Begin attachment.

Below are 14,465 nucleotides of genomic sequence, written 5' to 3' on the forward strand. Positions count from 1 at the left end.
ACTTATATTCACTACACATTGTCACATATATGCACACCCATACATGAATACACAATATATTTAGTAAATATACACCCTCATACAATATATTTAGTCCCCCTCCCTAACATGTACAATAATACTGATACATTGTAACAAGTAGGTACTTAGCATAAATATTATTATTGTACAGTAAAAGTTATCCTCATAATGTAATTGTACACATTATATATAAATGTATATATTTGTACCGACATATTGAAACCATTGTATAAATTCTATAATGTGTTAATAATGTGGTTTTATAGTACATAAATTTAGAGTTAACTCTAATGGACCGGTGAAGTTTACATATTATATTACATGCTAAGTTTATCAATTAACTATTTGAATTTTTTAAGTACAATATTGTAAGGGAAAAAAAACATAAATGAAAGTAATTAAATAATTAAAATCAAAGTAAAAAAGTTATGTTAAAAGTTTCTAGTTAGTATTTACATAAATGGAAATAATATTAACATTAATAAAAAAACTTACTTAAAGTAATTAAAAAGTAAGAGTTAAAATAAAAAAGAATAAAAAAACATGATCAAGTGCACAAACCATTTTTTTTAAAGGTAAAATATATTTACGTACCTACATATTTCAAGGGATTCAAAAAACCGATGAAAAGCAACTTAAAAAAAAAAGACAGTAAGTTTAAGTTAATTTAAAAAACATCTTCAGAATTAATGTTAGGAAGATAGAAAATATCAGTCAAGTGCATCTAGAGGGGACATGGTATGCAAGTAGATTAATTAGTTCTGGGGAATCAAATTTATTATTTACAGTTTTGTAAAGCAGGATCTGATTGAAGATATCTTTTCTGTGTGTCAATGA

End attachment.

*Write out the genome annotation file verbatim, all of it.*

Below are 14,465 nucleotides of genomic sequence, written 5' to 3' on the forward strand. Positions count from 1 at the left end.
ACTTATATTCACTACACATTGTCACATATATGCACACCCATACATGAATACACAATATATTTAGTAAATATACACCCTCATACAATATATTTAGTCCCCCTCCCTAACATGTACAATAATACTGATACATTGTAACAAGTAGGTACTTAGCATAAATATTATTATTGTACAGTAAAAGTTATCCTCATAATGTAATTGTACACATTATATATAAATGTATATATTTGTACCGACATATTGAAACCATTGTATAAATTCTATAATGTGTTAATAATGTGGTTTTATAGTACATAAATTTAGAGTTAACTCTAATGGACCGGTGAAGTTTACATATTATATTACATGCTAAGTTTATCAATTAACTATTTGAATTTTTTAAGTACAATATTGTAAGGGAAAAAAAACATAAATGAAAGTAATTAAATAATTAAAATCAAAGTAAAAAAGTTATGTTAAAAGTTTCTAGTTAGTATTTACATAAATGGAAATAATATTAACATTAATAAAAAAACTTACTTAAAGTAATTAAAAAGTAAGAGTTAAAATAAAAAAGAATAAAAAAACATGATCAAGTGCACAAACCATTTTTTTTAAAGGTAAAATATATTTACGTACCTACATATTTCAAGGGATTCAAAAAACCGATGAAAAGCAACTTAAAAAAAAAAGACAGTAAGTTTAAGTTAATTTAAAAAACATCTTCAGAATTAATGTTAGGAAGATAGAAAATATCAGTCAAGTGCATCTAGAGGGGACATGGTATGCAAGTAGATTAATTAGTTCTGGGGAATCAAATTTATTATTTACAGTTTTGTAAAGCAGGATCTGATTGAAGATATCTTTTCTGTGTGTCAATGA